- In India, labour is included in the concurrent listwhich implies that both the central government and state governments can make laws regarding this subject.
- Currently, there are over 40 state and central laws regulating various aspects of laboursuch as resolution of industrial disputes, working conditions in factories, and wage and bonus payments.
- The Second National Commission on Labour (2002)had recommended that existing labour laws should be classified into broader groups for easier compliance, such as (i) industrial relations, (ii) wages, (iii) social security, (iv) safety, and (v) welfare and working conditions. This would also allow for uniformity in the coverage of various labour laws that are in force.
- In this context, the Code on Wages, 2017was introduced in Lok Sabha in 2017 which seeks to regulate wage and bonus payments in all employments where any industry, trade, business or manufacturing is carried on.
Significance of Code on Wage 2019:
- It universalizes the provisions of minimum wages and timely payment of wagesto all employees irrespective of the sector and wage ceiling.
- It simplifies the definition of wages.
- It seeks to increase the legislative protection of minimum wage to 100 per cent of the workforce.
- At present, many States have multiple minimum wages. The Code fixes the minimum wages by doing away with ‘type of employment’as a criterion. Rather, the minimum wage will be fixed primarily based on geography and skills.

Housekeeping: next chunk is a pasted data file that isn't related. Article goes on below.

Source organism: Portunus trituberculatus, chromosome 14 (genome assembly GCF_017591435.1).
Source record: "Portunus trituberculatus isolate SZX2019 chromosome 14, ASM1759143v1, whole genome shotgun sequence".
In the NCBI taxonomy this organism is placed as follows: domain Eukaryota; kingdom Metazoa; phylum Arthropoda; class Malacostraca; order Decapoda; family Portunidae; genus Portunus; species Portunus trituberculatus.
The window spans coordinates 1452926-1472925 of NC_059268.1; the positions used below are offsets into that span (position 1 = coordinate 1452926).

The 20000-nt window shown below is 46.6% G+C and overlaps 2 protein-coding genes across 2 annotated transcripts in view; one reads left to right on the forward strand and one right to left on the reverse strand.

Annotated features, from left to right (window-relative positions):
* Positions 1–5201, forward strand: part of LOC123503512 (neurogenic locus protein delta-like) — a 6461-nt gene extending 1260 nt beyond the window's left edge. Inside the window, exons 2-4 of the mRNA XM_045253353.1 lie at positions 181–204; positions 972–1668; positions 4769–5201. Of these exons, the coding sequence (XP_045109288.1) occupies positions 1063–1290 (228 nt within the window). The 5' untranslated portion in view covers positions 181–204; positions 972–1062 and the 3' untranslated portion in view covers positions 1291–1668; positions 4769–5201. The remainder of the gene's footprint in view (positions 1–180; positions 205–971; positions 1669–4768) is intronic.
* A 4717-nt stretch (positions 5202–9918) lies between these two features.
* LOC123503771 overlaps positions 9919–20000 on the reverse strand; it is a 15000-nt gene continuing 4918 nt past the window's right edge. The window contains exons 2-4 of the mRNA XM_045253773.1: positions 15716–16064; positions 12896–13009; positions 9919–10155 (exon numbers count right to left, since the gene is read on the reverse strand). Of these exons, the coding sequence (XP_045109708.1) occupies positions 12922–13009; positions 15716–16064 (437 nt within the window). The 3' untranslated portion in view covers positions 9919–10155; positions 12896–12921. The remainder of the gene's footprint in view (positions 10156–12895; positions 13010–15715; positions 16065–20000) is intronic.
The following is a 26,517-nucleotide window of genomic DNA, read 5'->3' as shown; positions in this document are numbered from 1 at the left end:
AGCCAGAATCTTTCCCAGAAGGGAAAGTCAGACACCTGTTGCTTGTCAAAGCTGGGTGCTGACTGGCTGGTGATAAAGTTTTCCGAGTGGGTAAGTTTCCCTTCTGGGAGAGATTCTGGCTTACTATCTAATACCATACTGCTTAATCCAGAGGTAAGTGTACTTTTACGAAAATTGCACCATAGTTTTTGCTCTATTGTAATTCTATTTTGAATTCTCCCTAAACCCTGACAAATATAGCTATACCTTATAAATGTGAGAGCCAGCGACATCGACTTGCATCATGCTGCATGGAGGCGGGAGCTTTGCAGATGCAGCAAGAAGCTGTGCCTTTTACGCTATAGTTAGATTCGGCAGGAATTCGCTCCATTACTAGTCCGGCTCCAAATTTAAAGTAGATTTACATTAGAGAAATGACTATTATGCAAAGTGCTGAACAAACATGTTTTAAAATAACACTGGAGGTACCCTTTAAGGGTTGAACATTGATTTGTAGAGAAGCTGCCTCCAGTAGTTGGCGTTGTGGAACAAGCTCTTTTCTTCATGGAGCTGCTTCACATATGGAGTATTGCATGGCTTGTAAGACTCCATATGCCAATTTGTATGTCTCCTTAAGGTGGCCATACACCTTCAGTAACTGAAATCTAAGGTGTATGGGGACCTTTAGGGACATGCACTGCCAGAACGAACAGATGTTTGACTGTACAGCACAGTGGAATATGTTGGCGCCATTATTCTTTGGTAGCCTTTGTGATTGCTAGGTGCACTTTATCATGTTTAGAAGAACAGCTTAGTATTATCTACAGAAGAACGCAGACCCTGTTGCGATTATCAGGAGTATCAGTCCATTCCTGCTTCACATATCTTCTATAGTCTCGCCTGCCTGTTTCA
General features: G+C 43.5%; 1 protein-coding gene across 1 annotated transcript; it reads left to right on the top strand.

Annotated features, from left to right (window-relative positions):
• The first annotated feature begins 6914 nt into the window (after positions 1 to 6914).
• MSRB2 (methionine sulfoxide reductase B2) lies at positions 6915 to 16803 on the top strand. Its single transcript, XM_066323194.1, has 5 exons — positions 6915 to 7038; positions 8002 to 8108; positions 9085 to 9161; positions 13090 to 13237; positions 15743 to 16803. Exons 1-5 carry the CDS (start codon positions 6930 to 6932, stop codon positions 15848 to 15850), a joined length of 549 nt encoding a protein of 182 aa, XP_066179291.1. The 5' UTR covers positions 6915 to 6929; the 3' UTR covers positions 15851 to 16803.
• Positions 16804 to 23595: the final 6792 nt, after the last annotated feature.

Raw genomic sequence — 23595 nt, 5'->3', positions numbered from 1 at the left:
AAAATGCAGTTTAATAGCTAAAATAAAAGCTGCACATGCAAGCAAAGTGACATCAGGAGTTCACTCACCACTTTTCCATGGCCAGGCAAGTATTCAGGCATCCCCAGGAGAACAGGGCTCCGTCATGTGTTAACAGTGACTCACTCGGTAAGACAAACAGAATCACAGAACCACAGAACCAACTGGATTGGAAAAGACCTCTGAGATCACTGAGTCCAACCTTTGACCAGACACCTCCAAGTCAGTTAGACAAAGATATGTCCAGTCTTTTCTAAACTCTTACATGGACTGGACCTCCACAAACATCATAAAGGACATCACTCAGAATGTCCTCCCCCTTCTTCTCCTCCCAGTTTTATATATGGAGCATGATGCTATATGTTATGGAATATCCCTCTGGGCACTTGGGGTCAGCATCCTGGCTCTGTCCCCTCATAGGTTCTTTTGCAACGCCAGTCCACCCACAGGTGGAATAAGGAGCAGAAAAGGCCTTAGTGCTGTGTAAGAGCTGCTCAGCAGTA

Key Issues and Analysis:
- Central government may set a national minimum wage. Further, it may set separate national minimum wages for different states or regions. In this context, two questions arise: (i) the rationale for a national minimum wage, and (ii) whether the central government should set one or multiple national minimum wages.
- States have to ensure that minimum wages set by them are not lower than the national minimum wage. If existing minimum wages set by states are higher than the national minimum wage, they cannot reduce the minimum wages. This may affect the ability of states to reduce their minimum wages if the national minimum wage is lowered.
- The time period for revising minimum wages will be set at five years. Currently, state governments have flexibility in revising minimum wages, as long as it is not more than five years. It is unclear why this flexibility has been removed, and five years has been set for revision.
- The Equal Remuneration Act, 1976, prohibits employers from discriminating in wage payments as well as recruitment of employees based on gender. While the Code prohibits gender discrimination on wage-related matters, it does not include provisions regarding discrimination during recruitment.
- It de-links the process of fixing the minimum wage from a scientific calorie-based formulaand allows the Centre to ‘arbitrarily’ fix the wage.
- Without the complain of ‘appropriate authority’as described in bill, no court can take cognisance of any offence under the proposed legislation. The government ignored suggestions of the Standing Committee with regard to strengthening this enforcement mechanism.
- The use of the term ‘Facilitator’ instead of ‘Inspector’in the Code restricts the inspection which is the lifeline of enforcement. The word ‘Facilitator’ should be substituted by ‘Inspector’. However, the bill used the term ‘Inspector-cum-facilitator’.
- The Code lacked consistency in its use of both ‘worker’ and ‘employee’terms and underlined that since minimum wage is a matter of right for every working person, a common definition of the employee/worker needs to be given in the Code. However, in the Bill retained the definition as it is.
Who among the following can join the National Pension System (NPS)?
(a) Resident Indian citizens only
(b) Persons of age from 21 to 55 only
(c) All State Government employees joining the services after the date of notification by the respective State Governments
(d) All Central Government employees including those of Armed Forces joining the services on or after 1st April, 2004